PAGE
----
The SCR report found that health and social care professionals missed numerous opportunities to intervene to protect two-year-old Keanu, actions that could potentially have prevented his death at the hands of his mother in January 2011.
Reacting to the publication of the SCR on Thursday, NCB chief executive Hilary Emery said: “Our research has found that providing a trained advocate can make a real difference in ensuring a child's views are taken into account, and that everyone involved thinks and acts in a child-centred way.
“We urge government to look at the evidence and give every child access to an independent advocate, ensuring that lessons are learned from this [serious case] review.”
“Most importantly there needs to be a culture change from process-driven protocols which focus on bureaucratic procedures, to putting the rights and the needs of the child first.”
The British Association of Social Workers (BASW) said issues within Birmingham’s children’s services department must be addressed.
“There has been a culture of failure in Birmingham for many years now and it seems to have become ingrained,” Bridget Robb, BASW chief executive, said.
“The council has an old-fashioned and hierarchical culture, where scapegoating has been the norm and staff are reluctant to admit when mistakes are made and when they are struggling.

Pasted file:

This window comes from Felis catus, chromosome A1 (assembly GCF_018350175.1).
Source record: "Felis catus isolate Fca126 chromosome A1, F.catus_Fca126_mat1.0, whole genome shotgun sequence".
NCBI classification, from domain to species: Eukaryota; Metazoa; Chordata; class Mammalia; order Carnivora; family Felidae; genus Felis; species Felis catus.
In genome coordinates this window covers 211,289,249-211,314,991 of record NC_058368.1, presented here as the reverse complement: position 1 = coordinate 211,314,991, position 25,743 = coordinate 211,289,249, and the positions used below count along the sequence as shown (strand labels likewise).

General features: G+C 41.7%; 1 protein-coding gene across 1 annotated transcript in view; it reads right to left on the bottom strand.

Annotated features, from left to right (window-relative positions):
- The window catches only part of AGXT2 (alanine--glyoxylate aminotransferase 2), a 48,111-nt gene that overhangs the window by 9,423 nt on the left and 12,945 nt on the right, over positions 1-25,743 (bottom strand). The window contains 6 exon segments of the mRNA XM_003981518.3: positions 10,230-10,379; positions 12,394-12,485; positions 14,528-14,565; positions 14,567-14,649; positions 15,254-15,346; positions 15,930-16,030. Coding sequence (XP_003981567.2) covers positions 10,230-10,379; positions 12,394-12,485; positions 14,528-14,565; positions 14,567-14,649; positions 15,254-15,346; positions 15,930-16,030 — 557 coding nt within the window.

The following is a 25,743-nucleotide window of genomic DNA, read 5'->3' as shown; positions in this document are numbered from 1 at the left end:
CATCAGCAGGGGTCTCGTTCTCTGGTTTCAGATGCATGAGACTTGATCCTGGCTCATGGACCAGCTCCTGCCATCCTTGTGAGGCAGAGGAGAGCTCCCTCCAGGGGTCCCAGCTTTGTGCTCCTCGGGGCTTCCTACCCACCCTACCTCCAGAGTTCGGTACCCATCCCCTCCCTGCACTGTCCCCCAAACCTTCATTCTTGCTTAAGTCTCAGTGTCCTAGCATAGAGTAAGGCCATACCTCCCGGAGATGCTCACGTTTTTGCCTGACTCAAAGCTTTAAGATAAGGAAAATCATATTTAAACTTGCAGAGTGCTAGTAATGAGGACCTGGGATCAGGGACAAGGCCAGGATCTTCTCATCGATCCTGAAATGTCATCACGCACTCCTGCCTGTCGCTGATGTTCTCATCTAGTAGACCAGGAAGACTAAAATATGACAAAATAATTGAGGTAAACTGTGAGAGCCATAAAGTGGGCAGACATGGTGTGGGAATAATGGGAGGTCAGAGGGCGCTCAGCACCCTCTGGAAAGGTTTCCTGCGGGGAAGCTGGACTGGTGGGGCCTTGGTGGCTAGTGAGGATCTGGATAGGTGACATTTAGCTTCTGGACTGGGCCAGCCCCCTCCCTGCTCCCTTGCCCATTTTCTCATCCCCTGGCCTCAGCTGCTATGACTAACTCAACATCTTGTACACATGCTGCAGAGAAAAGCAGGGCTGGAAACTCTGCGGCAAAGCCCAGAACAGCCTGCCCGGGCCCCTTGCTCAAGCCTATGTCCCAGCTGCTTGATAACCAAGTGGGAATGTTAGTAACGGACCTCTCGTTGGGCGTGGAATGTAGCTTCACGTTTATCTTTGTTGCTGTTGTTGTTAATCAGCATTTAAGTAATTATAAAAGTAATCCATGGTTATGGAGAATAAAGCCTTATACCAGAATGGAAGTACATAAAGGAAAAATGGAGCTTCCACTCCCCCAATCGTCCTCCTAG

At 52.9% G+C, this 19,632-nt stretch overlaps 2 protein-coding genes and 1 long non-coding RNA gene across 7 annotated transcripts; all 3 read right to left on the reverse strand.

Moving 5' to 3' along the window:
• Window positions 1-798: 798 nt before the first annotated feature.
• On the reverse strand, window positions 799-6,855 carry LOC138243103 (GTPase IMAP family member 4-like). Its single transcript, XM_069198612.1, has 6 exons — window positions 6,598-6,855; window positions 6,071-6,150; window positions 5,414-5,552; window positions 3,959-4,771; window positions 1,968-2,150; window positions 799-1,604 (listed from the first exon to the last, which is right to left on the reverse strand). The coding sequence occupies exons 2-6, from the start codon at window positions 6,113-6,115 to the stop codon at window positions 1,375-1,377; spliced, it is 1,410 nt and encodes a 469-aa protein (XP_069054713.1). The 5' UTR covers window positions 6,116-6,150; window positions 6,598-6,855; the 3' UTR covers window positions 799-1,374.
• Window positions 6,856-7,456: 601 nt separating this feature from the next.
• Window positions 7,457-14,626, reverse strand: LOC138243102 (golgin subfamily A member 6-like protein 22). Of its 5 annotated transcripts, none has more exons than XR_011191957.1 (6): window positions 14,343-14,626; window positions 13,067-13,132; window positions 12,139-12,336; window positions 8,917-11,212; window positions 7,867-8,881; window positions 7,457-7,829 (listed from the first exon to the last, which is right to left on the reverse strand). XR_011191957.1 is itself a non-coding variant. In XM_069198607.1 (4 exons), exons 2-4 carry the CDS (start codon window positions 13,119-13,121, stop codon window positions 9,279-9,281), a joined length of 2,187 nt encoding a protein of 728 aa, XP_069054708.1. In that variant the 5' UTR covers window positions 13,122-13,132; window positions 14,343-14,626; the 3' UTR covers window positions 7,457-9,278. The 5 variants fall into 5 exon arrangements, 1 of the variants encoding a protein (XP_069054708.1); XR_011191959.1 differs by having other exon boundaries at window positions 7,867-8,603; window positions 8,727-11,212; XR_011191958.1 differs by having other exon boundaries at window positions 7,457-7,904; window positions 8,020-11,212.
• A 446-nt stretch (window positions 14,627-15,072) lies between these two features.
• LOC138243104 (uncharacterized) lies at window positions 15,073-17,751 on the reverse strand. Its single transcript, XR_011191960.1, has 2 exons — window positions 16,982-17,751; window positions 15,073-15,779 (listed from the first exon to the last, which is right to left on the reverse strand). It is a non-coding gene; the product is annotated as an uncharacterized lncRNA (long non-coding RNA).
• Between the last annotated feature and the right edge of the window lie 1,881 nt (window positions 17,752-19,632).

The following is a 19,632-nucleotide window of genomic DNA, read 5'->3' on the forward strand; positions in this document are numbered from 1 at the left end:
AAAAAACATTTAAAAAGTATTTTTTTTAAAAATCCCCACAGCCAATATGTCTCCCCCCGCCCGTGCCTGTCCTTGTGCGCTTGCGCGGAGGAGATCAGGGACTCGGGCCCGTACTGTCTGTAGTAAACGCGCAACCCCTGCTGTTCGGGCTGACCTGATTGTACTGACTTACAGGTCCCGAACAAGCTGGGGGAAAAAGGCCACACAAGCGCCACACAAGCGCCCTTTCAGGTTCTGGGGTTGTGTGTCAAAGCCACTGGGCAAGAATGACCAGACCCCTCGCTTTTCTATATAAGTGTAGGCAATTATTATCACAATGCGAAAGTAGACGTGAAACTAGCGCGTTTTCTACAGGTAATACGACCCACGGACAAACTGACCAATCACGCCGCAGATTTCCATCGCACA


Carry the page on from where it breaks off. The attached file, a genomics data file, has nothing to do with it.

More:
“Birmingham children’s services has had four management changes in four years and three department re-organisations. This constant instability is totally demoralising for social workers.
“It is time for an honest appraisal of child protection provision in the city, across all agencies.
“We want to see a management culture where frontline staff are supported to improve rather than a 'witch hunt' when things go wrong.”
Jo Cleary, chair of The College of Social Work, said the review highlighted the need for professionals to have responsibility for scrutinising and challenging each other’s assumptions, rather than simply sharing information.
“Professionals must be forever tenacious, inquisitive, and exceptionally skilled in working with children and families who are facing great problems and adversities in their lives,” she said.
Peter Wanless, chief executive of the NSPCC, said many of the lessons from Keanu's case had already come up “time and time again” in previous reports.
“We learn that a defenceless child was invisible, there was a lack of communication between agencies and that a manipulative parent was able to pull the wool over the eyes of professionals.
“It simply isn’t good enough to say that lessons will be learned from serious case reviews when all of the evidence before us suggests they are not. Lessons must translate to action on the frontline, well beyond Birmingham.”
He said that if professionals believe a child is at risk, they must “see it as their responsibility not simply to refer onwards but to do something decisive about it”.